The Greensboro City Council held a “Lake Wobegon” work session on Thursday, Jan. 12 in the Plaza Level Conference Room at 2 p.m.
The sound quality in the Plaza Level Conference Room is worse than bad, so it’s possible that someone at the meeting said it. But if no one did say the actual words, it was obvious that the theme of this meeting was – Greensboro, “Where all the women are strong, all the men are good-looking and all the children are above average.”
Work sessions, historically, have been where the members of the City Council discussed issues in depth and did the behind the scenes work for regular meetings. Councilmember Hugh Holston likes to call it “making sausage.” Work sessions have always been open to the public, but it has been rare for more than a couple of people to attend.
In this work session the city staff mainly bragged about what a great job they were doing and talked about how every program the city had undertaken in the past year had been an astounding, amazing, colossal success, although those particular words were not used.
During the presentation on Community Services by Assistant City Manager Nasha McCray, City Councilmember Zack Matheny attempted to ask a few questions and City Manager Tai Jaiyeoba asked Matheny to hold his questions until the end of the presentation.
However, when City Councilmember Yvonne Johnson started asking questions, she was allowed to do so and her questions were answered during the middle of the presentation.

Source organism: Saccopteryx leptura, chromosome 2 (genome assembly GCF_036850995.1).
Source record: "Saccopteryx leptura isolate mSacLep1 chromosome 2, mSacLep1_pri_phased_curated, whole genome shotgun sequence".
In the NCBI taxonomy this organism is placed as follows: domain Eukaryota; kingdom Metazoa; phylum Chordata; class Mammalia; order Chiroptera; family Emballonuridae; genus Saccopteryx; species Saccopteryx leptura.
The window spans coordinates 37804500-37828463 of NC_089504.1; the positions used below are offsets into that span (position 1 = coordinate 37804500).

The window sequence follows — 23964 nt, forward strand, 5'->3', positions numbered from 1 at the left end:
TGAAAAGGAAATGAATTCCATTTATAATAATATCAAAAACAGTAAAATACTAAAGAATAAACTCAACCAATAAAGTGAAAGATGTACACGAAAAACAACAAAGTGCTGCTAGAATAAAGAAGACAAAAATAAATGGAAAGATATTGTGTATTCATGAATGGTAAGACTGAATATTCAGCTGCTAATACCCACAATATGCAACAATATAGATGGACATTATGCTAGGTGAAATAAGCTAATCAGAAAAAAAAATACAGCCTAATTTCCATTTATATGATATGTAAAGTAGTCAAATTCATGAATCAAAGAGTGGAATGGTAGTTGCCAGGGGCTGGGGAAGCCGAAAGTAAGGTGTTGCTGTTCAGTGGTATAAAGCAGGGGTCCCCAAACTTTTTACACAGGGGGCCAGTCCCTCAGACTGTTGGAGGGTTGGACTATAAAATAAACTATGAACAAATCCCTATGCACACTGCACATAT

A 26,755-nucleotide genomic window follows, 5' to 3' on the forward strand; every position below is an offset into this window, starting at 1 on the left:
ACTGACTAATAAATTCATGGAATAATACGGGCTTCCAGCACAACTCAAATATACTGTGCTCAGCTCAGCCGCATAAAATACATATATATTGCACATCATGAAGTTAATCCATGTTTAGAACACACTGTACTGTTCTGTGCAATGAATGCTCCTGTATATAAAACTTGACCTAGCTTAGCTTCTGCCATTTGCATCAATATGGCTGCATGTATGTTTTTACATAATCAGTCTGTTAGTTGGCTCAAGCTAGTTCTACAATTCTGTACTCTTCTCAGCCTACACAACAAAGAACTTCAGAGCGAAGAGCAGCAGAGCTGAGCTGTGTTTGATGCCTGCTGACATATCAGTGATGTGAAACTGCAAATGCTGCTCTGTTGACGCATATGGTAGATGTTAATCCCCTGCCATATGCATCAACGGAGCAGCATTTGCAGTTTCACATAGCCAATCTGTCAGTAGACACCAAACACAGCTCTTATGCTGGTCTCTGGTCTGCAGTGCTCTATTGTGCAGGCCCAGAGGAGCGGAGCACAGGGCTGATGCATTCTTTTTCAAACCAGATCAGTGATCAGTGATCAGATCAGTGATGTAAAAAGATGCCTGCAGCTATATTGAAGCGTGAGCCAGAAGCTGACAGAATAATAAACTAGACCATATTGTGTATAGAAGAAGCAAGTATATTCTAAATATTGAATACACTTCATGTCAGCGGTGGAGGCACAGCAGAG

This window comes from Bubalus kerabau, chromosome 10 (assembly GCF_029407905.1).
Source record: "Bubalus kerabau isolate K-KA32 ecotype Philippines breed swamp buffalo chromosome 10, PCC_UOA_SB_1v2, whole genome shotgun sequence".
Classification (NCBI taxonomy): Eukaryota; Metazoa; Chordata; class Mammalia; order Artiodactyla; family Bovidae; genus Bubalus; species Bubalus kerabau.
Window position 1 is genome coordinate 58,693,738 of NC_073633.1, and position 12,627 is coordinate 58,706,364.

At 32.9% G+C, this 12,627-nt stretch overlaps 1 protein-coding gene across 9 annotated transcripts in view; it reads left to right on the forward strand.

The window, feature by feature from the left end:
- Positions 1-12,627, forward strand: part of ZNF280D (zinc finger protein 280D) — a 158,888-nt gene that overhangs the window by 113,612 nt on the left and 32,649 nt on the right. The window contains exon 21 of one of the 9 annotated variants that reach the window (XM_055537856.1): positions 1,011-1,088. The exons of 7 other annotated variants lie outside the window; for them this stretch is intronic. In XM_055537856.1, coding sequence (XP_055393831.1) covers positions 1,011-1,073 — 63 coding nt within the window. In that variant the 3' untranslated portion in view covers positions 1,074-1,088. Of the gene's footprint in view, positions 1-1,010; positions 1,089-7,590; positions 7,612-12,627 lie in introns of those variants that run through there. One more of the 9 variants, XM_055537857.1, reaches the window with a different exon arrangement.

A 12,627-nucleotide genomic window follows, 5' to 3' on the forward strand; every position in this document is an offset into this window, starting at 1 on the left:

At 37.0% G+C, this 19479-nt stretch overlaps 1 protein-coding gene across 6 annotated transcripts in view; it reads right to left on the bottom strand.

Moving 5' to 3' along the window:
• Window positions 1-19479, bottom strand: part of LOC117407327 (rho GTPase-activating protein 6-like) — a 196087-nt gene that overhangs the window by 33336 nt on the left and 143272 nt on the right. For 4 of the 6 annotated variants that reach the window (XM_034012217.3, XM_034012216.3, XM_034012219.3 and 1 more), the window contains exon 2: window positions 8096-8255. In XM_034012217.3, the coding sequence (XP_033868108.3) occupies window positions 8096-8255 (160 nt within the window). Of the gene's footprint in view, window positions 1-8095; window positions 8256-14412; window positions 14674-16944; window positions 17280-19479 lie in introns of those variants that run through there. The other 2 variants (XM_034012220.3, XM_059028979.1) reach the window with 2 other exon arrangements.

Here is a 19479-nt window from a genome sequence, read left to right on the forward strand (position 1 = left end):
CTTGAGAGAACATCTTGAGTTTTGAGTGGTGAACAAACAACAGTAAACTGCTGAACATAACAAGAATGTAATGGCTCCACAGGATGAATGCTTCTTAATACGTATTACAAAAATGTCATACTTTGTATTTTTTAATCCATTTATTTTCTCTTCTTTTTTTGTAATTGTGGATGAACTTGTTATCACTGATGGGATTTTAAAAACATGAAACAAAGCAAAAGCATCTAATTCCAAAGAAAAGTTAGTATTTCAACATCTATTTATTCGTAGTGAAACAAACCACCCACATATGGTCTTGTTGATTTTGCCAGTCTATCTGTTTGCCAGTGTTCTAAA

One of the questions Matheny asked, once the presentation on community services was complete, was about what the city calls the Doorway Project, and what most people call the Pallet shelters. Matheny asked, “What is being done currently, right now, for those folks that you are going to displace in March?”
Matheny said that every year the city’s focus was on temporary shelter during the winter and then the people being housed were back out on the streets in the spring. He noted that this was January and the Doorway Project ends in March. He said it wasn’t going to get done, “If you’re not hammering that right now.”
Matheny also questioned the report on Guilford Works. McCray noted that, according to the presentation, 1,000 people had participated in the new Mobile Career Center program, but the report didn’t list how many had actually gotten jobs through the program. Matheny said that for him to be able to judge the success of the program, he needed to know how many people found jobs and how that percentage compared to other programs in the state.
Parks and recreation was part of the presentation and Johnson said that she still had concerns about the design of the Windsor-Chavis Community Center. Johnson said, “Some months ago I saw the design of the Windsor-Chavis-Nocho complex. It was beautiful, but I did notice the glass and asked what effect it would have on heating and air.”
Johnson said, “I want to know what kind of money that is going to cost us.”
Johnson also noted that she had asked that same question several months ago and had not received an answer.